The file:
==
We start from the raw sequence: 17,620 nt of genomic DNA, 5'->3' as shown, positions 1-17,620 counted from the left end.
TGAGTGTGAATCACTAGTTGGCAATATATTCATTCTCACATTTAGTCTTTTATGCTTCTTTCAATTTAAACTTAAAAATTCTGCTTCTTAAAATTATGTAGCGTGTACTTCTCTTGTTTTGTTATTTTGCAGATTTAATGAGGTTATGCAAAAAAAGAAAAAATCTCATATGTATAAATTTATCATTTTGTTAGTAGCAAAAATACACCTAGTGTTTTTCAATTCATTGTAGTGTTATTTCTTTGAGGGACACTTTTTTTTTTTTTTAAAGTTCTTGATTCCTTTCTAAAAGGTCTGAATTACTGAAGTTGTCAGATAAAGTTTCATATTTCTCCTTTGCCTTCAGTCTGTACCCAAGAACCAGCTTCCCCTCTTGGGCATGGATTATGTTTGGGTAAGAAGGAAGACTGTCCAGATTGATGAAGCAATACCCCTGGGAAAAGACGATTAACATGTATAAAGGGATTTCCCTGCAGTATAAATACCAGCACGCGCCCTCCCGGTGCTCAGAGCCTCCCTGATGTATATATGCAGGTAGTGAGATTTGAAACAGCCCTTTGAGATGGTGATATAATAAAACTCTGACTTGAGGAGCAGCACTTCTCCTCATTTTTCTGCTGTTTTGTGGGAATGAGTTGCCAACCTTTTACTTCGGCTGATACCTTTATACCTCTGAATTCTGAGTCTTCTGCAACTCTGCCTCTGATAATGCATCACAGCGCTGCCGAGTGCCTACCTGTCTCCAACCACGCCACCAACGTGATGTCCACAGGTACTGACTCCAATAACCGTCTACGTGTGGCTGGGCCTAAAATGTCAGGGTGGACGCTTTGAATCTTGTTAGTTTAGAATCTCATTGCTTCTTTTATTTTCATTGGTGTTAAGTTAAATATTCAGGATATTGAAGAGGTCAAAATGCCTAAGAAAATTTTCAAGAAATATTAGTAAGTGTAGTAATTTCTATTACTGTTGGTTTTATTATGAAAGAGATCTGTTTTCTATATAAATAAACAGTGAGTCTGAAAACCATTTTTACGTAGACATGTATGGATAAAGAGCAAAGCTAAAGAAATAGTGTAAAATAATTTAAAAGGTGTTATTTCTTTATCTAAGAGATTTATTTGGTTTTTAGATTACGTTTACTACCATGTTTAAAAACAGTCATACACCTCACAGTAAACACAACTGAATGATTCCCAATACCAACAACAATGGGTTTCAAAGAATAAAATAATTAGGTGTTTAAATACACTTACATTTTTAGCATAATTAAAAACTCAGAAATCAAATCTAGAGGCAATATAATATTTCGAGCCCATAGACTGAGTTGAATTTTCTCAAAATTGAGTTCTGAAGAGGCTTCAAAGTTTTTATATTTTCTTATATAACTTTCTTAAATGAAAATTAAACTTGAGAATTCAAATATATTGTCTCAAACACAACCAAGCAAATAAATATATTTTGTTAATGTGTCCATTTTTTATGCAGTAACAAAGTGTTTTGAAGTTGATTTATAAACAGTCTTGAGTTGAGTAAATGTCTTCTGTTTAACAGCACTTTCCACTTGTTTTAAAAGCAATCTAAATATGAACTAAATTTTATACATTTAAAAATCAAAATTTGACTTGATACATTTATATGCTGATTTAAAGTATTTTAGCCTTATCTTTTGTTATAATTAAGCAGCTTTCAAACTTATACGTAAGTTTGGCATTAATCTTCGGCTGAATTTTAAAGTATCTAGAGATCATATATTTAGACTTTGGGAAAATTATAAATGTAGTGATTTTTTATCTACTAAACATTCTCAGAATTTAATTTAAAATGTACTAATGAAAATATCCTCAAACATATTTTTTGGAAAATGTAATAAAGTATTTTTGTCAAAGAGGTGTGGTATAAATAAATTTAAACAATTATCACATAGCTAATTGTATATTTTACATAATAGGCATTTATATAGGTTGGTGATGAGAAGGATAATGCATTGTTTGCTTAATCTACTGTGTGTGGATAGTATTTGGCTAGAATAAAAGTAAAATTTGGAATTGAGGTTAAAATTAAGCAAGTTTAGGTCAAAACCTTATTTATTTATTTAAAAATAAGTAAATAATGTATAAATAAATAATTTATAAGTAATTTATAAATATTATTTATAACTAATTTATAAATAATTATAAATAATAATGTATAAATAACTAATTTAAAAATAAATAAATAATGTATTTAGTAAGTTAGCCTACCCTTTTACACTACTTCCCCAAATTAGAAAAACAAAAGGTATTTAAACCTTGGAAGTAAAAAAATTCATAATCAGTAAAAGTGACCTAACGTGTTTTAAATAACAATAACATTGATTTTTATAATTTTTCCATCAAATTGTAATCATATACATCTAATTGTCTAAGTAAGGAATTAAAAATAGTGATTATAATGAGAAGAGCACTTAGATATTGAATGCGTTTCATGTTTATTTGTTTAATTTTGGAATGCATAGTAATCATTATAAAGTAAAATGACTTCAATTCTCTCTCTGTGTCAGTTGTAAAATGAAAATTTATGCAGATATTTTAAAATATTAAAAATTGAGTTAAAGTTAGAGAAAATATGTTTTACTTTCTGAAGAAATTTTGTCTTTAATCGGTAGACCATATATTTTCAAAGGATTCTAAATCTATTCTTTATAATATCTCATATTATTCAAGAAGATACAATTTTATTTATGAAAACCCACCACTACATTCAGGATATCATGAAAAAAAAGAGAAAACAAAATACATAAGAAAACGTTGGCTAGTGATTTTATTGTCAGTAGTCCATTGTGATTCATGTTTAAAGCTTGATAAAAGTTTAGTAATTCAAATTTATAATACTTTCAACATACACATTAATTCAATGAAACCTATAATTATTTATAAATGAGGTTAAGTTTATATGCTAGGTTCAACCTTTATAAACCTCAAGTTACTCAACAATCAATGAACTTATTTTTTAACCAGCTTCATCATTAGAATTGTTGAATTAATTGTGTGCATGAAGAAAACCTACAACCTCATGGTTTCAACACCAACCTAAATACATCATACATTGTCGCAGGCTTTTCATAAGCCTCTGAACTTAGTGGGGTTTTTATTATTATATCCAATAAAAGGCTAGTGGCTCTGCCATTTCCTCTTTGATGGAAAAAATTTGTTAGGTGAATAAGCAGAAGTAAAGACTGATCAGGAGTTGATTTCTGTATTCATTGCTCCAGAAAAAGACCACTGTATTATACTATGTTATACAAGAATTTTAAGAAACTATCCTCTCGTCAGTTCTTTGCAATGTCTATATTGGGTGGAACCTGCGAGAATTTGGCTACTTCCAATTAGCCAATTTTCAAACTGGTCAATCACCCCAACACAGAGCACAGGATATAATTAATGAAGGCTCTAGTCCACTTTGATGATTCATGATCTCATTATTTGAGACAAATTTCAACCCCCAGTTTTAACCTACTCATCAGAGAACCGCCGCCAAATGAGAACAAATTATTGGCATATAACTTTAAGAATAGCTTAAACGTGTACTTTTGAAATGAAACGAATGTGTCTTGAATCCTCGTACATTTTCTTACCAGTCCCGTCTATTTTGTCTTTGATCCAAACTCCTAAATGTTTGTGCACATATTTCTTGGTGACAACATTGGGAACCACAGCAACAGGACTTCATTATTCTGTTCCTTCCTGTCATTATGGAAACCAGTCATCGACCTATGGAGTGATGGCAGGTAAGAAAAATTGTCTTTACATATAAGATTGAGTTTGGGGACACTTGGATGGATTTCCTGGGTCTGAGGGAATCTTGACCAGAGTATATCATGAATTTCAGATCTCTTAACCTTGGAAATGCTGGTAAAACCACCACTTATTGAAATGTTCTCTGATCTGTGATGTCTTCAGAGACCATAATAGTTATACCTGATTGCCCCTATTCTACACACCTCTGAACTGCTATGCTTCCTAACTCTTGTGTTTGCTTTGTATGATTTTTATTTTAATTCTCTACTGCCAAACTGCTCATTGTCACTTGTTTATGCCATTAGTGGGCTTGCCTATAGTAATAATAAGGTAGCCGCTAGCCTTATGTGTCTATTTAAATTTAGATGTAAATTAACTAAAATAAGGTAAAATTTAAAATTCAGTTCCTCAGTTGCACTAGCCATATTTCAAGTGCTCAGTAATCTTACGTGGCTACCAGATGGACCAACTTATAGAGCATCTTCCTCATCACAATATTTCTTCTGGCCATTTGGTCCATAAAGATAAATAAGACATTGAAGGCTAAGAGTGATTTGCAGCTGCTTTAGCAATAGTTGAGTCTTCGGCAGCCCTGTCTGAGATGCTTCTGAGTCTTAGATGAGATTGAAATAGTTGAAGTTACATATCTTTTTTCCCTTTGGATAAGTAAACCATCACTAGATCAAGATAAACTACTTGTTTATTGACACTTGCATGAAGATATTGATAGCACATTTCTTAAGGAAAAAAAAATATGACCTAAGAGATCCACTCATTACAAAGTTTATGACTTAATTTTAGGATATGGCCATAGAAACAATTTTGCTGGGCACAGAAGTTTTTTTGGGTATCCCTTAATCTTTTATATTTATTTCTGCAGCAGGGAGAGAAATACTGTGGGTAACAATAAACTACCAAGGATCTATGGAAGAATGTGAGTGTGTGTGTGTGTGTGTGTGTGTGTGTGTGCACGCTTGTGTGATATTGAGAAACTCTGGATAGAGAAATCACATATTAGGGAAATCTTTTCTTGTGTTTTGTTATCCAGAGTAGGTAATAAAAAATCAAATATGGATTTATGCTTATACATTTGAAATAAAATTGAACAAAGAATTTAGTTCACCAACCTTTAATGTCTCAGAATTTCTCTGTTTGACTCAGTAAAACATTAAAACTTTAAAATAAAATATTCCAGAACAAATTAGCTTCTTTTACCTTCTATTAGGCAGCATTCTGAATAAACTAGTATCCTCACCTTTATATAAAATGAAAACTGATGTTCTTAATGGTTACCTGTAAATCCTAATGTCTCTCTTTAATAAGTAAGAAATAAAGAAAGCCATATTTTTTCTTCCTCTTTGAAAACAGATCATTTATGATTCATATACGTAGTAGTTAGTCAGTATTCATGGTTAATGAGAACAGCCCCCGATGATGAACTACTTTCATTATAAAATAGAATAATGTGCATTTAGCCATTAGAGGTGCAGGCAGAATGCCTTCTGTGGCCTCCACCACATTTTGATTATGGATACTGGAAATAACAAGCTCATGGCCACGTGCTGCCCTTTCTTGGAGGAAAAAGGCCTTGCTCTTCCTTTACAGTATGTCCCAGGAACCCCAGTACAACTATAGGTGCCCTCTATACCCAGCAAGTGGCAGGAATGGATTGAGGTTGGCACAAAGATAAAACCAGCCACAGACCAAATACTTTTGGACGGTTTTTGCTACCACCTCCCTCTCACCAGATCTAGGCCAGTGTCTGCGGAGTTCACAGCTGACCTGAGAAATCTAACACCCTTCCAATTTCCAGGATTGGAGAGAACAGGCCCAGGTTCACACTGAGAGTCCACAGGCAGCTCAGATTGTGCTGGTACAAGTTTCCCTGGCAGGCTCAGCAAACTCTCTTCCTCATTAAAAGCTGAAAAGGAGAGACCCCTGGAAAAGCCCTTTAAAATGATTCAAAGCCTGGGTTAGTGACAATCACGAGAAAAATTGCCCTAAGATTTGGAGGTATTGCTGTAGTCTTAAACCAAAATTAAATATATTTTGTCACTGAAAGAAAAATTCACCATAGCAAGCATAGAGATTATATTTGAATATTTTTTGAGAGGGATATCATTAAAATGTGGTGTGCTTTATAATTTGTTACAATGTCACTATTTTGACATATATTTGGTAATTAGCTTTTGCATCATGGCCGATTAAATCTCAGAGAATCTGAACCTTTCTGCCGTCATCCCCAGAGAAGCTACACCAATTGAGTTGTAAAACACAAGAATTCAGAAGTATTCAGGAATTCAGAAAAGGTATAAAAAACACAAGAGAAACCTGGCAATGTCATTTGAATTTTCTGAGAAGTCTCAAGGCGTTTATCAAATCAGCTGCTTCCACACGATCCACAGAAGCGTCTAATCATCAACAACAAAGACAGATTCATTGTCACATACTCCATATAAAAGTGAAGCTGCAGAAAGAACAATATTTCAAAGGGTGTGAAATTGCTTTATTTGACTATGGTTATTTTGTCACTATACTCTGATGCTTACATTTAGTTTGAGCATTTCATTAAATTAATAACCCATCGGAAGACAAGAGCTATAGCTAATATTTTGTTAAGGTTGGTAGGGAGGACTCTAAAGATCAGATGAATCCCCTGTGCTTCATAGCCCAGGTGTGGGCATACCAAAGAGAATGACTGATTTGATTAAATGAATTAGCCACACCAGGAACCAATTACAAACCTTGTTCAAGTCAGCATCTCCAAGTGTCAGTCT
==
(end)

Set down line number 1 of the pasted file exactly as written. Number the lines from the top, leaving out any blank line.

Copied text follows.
We start from the raw sequence: 17,620 nt of genomic DNA, 5'->3' as shown, positions 1-17,620 counted from the left end.